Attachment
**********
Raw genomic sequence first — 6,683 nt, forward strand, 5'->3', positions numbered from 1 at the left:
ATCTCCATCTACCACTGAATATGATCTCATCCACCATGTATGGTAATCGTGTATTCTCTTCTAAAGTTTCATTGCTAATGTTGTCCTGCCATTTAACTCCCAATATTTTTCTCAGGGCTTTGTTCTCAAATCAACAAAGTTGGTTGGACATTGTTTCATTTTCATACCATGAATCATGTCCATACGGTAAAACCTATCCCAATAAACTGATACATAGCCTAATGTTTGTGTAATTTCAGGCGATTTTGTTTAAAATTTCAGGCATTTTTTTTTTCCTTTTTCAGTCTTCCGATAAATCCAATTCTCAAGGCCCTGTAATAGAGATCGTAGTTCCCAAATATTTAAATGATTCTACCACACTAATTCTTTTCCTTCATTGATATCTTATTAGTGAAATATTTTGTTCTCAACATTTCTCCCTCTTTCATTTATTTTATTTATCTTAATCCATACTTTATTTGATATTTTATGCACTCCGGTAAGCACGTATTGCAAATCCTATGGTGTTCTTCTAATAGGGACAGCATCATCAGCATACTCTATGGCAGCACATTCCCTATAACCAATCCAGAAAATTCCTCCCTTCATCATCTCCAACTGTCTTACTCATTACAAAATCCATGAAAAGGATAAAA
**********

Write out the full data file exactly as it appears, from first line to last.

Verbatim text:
Raw genomic sequence first — 6,683 nt, forward strand, 5'->3', positions numbered from 1 at the left:
ATCTCCATCTACCACTGAATATGATCTCATCCACCATGTATGGTAATCGTGTATTCTCTTCTAAAGTTTCATTGCTAATGTTGTCCTGCCATTTAACTCCCAATATTTTTCTCAGGGCTTTGTTCTCAAATCAACAAAGTTGGTTGGACATTGTTTCATTTTCATACCATGAATCATGTCCATACGGTAAAACCTATCCCAATAAACTGATACATAGCCTAATGTTTGTGTAATTTCAGGCGATTTTGTTTAAAATTTCAGGCATTTTTTTTTTCCTTTTTCAGTCTTCCGATAAATCCAATTCTCAAGGCCCTGTAATAGAGATCGTAGTTCCCAAATATTTAAATGATTCTACCACACTAATTCTTTTCCTTCATTGATATCTTATTAGTGAAATATTTTGTTCTCAACATTTCTCCCTCTTTCATTTATTTTATTTATCTTAATCCATACTTTATTTGATATTTTATGCACTCCGGTAAGCACGTATTGCAAATCCTATGGTGTTCTTCTAATAGGGACAGCATCATCAGCATACTCTATGGCAGCACATTCCCTATAACCAATCCAGAAAATTCCTCCCTTCATCATCTCCAACTGTCTTACTCATTACAAAATCCATGAAAAGGATAAAA